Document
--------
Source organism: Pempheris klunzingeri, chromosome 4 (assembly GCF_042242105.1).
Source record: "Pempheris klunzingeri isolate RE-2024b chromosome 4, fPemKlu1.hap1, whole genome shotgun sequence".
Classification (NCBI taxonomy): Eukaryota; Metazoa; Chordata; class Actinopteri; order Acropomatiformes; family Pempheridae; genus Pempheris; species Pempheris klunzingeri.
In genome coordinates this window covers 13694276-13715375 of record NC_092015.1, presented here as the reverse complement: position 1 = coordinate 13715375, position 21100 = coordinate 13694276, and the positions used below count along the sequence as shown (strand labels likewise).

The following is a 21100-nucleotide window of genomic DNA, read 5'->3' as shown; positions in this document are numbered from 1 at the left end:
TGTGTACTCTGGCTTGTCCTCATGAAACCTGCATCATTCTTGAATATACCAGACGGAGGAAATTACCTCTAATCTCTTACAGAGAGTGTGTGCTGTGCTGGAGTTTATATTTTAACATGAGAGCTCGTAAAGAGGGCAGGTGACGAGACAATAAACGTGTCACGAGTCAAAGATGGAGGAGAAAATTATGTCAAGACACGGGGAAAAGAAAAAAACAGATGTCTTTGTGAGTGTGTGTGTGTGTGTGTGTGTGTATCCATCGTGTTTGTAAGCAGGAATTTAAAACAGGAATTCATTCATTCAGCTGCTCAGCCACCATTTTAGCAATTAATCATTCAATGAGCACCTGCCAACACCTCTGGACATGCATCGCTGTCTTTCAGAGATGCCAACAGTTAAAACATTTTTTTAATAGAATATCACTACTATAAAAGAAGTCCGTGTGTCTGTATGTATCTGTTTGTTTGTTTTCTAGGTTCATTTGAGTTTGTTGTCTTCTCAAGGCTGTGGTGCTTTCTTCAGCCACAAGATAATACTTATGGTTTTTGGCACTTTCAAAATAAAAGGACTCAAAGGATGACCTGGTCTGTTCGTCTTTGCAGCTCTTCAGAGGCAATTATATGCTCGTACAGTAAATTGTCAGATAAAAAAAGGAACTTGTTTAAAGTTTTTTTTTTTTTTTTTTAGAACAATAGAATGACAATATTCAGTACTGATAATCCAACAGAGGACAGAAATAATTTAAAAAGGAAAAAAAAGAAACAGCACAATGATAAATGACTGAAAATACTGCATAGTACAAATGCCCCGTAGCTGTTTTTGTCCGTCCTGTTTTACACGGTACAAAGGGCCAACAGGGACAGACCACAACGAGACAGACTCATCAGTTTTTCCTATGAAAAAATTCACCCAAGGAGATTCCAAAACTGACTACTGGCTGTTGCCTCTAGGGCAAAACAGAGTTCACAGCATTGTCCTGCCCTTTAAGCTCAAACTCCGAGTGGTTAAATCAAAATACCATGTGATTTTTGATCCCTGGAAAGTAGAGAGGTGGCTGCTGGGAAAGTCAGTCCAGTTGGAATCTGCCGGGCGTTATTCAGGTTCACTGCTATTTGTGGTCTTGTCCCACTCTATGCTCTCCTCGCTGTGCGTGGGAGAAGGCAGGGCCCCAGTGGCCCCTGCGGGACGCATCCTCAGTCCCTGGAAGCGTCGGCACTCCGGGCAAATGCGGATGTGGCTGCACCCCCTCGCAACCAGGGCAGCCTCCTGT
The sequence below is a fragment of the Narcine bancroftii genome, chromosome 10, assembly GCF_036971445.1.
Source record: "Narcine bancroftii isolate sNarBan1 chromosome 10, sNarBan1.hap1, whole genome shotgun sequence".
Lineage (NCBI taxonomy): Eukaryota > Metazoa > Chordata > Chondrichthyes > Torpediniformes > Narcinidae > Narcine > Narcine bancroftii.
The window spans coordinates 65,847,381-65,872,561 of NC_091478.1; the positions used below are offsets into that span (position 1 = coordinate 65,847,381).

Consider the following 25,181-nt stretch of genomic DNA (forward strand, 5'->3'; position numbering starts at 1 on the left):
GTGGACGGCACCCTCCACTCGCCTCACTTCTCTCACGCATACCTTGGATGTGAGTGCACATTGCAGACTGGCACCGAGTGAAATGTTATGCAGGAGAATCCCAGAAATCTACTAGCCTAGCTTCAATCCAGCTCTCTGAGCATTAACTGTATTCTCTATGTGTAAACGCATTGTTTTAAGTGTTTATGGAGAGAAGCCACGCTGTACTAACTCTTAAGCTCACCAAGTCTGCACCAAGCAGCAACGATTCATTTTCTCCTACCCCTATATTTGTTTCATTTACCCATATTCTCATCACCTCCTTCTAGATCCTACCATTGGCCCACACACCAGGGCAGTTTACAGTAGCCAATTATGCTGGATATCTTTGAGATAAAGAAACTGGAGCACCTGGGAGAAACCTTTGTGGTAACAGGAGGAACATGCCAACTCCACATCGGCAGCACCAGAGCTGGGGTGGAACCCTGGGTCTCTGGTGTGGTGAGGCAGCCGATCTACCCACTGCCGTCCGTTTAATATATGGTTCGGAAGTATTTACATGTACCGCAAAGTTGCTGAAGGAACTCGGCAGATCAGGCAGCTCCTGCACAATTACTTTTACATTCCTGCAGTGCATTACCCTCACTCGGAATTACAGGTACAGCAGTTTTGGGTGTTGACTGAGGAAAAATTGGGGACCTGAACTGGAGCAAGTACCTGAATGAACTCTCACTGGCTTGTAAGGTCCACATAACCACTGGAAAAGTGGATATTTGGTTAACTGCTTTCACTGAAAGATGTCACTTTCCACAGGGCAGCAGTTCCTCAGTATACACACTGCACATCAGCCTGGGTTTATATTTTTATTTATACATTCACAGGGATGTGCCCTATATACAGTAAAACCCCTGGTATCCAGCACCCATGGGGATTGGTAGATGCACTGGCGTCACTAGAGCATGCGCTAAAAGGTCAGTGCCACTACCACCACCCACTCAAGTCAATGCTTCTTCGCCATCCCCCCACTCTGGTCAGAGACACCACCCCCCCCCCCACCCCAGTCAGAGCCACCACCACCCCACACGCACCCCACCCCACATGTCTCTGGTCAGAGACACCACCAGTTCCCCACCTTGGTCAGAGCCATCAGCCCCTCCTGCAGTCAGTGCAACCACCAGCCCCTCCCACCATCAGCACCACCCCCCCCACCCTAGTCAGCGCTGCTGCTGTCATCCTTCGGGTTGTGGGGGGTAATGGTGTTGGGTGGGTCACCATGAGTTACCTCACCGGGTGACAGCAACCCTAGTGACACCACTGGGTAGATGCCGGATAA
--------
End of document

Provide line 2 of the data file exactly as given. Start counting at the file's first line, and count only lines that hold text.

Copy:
Source record: "Pempheris klunzingeri isolate RE-2024b chromosome 4, fPemKlu1.hap1, whole genome shotgun sequence".